Eating habits are learned behaviours, so what your children learn today will stick with them well into adulthood. To help you get your kids on the right track, we’ve put together some handy dandy tips to conquer the never-ending dinner battle!
Getting your kids to help with the cooking process will work like magic! Older kids can chop veggies and prepare salads while smaller children can do things like breaking eggs, sifting flour, setting the table, sprinkling cheese onto pasta and so much more. The more they help out, the more they’re willing to eat what they helped create. By the end of it, they’ll be so eager to eat the fruits of their labour, you’ll be begging them to help out every night!
Veggies are a parent’s worst nightmare so we’ve found a way to sneak some veggies into your meals! Instead of steaming your vegetables, stir-fry them. Instead of serving hummus with pita bread, serve it with veggie sticks. Making a meat sauce? Substitute a quarter of the beef with finely chopped mushrooms into the mix. The meaty texture of mushrooms is similar to the ground beef, and they absorb the rich flavors of the sauce. It doesn’t end there – there are an infinite amount of ways to switch it up!
The name of a dish has a huge effect on dinner time too! Fresh Spaghetti topped with Handmade Italian Meatballs with Parsley and Basil? Your child probably won’t be into that, but Spaghetti and Meatballs? Any kid would be reaching for seconds.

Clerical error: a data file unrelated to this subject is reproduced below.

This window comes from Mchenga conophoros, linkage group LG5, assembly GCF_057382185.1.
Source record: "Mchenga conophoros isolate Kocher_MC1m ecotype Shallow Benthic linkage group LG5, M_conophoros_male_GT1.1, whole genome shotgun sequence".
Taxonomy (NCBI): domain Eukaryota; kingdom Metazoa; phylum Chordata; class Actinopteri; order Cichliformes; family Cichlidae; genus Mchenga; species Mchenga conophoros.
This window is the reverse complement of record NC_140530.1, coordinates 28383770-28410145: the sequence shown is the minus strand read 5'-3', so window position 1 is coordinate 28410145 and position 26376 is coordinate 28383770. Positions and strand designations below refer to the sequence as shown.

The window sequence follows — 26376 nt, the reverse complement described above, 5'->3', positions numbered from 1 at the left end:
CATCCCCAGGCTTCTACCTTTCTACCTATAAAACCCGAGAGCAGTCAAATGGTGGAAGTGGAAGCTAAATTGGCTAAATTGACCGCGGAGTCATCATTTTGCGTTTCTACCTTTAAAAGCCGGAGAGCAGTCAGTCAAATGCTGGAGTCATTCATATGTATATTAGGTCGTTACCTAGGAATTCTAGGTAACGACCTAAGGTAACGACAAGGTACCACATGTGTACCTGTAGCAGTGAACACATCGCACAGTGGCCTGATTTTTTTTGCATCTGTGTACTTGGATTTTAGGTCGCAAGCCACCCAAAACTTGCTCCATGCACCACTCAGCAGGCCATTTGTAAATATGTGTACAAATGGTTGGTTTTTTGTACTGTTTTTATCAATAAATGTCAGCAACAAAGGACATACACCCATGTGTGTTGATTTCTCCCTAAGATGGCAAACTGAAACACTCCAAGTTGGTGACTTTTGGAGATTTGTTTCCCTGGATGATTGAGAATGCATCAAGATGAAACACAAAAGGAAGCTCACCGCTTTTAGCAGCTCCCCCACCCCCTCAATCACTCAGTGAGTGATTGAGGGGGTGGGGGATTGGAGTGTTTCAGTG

As any parent knows, kids love colour. This doesn’t apply to their toys but to their food too! While oatmeal is healthy and delicious to adults, there’s a reason why kids like Lucky Charms better – it’s fun! When cooking dinner, be sure to incorporate lots of fun colours such as forest green spinach, purple eggplant, orange carrots or yellow peppers. Colourful dishes are typically more enticing to kids, so eat with colour!
A lot of the times, kids are scared because they don’t know what the scary leafy green is – or where it came from. Young people are becoming more and more removed from where their food is coming from. Take turns choosing food items and asking where they come from. Apples come from trees. Milk comes from cows. Carrots grow in the ground. Soon enough, that scary looking food on the plate won’t seem too scary. Secondly, telling kids to drink milk because “you said so” is going to be a lot less effective than “milk will make your bones strong!”. Educate your kids on what food does for the body and how foods will make your body feel.
Adults can be stubborn about eating their vegetables but when it comes to picky eating, children take the cake. With these tips, we hope we can help make dinner time just a tad easier!